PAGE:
AC compressor not shutting off

I have a Carrier central AC system in my home and have an issue with it. The AC compressor is not shutting off, just keeps running until I flip the circut breaker. The air handler fan seems to be working like it is supposed to. I can turn the fan off and on by using the thermostat switch. I took the cover plate off of the compressor housing and checked the switches to see if the contactor was free and to look for burning wires and such. Don't see anything out of place. suggestions? thanks for your help !
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This is Turtle.
Replace the electric cover and Slap the cover with your fist. It will knock the contactor loose. It sounds like you have a set of contactors that are sticking shut. Then call a hvac service company to come service it and have the contactor changed out. It can be bugs , ants, or any type critter getting into the contactors to do this. After you repair the unit. Put you some ant poison out around the condenser for better that half the time it is fire ants that are in the contactors.
Now I can't see it from here but this just sounds like what it is.
TURTLE
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The switching on and off of power for the condenser (outside unit) is done *inside the house* not inside the condenser itself so looking there for such a problem will likely be futile.
As Turtle suggested you may have a sticking contactor (relay type thing) which is activated by the thermostat. Follow the thermostat's wires and you'll likely come to it. It will be where the full 240 supply them continues onto the condenser.
You can see illustration of a couple of A/C contactors at the following link:
http://ng.appliance411.com/data.php?a1=comcom.html
Dan O. - Appliance411.com http://ng.Appliance411.com/?ref411=air+conditioner
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Dan O. wrote: /snip/

/snip/
Sorry Dan, that's wrong. In virtually every residential 1-phase unit I have seen, the contactor relay IS inside the condenser housing. As Turtle says, look for a stuck relay due either to corroded contacts or even ants in the moving parts.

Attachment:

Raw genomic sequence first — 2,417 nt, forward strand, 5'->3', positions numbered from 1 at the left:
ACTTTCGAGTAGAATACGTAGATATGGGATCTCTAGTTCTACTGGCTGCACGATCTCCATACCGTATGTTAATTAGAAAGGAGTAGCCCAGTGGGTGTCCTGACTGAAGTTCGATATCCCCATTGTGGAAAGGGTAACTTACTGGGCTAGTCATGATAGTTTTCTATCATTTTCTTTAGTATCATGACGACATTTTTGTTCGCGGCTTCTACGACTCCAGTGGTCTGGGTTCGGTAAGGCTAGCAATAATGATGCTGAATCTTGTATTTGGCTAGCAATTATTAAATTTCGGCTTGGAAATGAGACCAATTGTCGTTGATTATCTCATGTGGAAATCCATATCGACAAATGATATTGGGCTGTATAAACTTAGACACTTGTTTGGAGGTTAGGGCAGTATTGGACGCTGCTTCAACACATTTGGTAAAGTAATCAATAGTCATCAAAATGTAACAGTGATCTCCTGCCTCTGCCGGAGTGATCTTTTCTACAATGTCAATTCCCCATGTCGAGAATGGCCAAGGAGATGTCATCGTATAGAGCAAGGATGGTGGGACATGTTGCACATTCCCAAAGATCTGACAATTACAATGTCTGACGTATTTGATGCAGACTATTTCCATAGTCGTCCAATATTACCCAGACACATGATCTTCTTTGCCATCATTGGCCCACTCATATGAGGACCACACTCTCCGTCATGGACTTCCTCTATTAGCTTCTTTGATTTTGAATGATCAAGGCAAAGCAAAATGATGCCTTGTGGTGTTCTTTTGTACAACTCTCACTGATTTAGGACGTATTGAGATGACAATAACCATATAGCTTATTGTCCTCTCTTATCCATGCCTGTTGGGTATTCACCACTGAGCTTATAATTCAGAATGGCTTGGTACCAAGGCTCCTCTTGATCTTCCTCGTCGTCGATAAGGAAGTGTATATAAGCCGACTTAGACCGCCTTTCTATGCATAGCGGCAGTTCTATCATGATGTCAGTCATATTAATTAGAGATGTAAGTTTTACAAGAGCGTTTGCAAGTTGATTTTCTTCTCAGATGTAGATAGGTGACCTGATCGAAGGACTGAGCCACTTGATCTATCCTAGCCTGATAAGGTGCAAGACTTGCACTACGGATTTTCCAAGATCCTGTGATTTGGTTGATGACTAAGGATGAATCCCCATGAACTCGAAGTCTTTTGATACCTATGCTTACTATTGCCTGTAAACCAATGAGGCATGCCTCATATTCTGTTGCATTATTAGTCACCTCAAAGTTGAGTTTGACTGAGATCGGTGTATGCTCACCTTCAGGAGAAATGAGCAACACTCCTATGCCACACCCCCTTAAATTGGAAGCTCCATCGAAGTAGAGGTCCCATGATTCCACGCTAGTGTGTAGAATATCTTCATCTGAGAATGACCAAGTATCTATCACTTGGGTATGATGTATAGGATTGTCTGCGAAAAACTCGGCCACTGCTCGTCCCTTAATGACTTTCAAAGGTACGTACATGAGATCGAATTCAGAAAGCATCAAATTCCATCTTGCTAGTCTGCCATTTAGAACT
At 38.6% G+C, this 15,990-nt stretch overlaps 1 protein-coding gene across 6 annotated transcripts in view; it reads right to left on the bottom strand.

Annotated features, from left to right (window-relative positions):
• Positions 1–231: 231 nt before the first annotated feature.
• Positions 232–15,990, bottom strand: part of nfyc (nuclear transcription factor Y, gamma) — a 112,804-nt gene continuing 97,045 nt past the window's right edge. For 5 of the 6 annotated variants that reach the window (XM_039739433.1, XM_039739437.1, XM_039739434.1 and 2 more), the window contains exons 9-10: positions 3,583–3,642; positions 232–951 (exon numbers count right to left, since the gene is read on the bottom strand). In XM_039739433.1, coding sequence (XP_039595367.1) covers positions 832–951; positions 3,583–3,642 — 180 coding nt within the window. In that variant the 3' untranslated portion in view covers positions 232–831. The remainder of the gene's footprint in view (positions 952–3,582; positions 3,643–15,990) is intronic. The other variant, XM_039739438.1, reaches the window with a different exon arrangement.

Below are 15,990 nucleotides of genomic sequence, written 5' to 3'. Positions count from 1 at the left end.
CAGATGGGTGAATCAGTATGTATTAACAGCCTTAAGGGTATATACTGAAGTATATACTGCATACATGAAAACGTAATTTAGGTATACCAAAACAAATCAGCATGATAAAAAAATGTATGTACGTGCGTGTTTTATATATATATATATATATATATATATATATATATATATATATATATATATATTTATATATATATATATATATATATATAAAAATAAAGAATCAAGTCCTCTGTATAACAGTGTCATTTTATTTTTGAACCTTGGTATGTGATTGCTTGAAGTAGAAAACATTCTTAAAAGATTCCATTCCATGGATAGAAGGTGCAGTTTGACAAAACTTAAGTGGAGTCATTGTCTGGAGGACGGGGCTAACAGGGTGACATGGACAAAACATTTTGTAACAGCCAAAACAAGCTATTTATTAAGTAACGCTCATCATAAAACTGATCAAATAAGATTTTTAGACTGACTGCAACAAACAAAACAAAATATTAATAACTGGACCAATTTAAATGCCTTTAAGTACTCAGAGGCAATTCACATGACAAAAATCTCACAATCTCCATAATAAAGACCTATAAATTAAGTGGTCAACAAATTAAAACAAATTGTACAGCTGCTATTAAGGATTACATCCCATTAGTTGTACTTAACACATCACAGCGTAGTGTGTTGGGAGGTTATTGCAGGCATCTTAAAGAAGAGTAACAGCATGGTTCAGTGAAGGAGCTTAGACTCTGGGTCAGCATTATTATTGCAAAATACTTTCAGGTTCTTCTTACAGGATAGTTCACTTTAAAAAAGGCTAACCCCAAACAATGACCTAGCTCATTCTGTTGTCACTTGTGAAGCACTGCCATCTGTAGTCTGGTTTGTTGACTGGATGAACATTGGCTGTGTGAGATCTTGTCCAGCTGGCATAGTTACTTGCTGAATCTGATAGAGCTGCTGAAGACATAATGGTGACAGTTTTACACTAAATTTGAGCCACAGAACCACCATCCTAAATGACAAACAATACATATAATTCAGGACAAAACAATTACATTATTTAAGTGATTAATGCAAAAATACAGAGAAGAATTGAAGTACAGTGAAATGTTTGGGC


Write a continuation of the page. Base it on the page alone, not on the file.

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Actually I can see two downsides to having the contactor inside.
First, an electrical run from panel to contactor location to compressor is likely to be longer than just going directly panel to compressor. Longer run = greater I2R losses and/or a requirement for heavier wire.
Second is safety. Granted this would be a dumb thing to do, but it's not hard to imagine someone opening up the condensing unit, being "careful" and using a multimeter to verify there's no voltage there, then proceeding to do work and getting electrocuted when the remotely-located contactor decides to turn the juice on. I'd feel safer knowing that when I can't measure voltage inside the unit that it's really "off".
Eric Law

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In my unit, a 24 volt control line runs to the condensor unit to the contactor. All the condensor units I have seen are like this. My contactor was sticking closed. I spent $17 on a new one and so far so good. John

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Actually, correct. The thermostat is nothing but an off and on switch..however...99% of the time when you have a problem like this one, the problem is the contactor...outside...in the unit.

Ummm...thats IN the condensor...

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I took the side cover off the compressor and found the contactor. Took the little screws out and looked at the points, bumped things around a bit and put back together. Everything works great now! I have had the bug problem with my deep well pump before so I guess this was much the same. Thanks for all the help!

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This is Turtle.
Once you ever have the contactor stick for some reason or the other. You will see the problem come back about 99% of the time in the next 6 months. Pay now or pay later.
TURTLE
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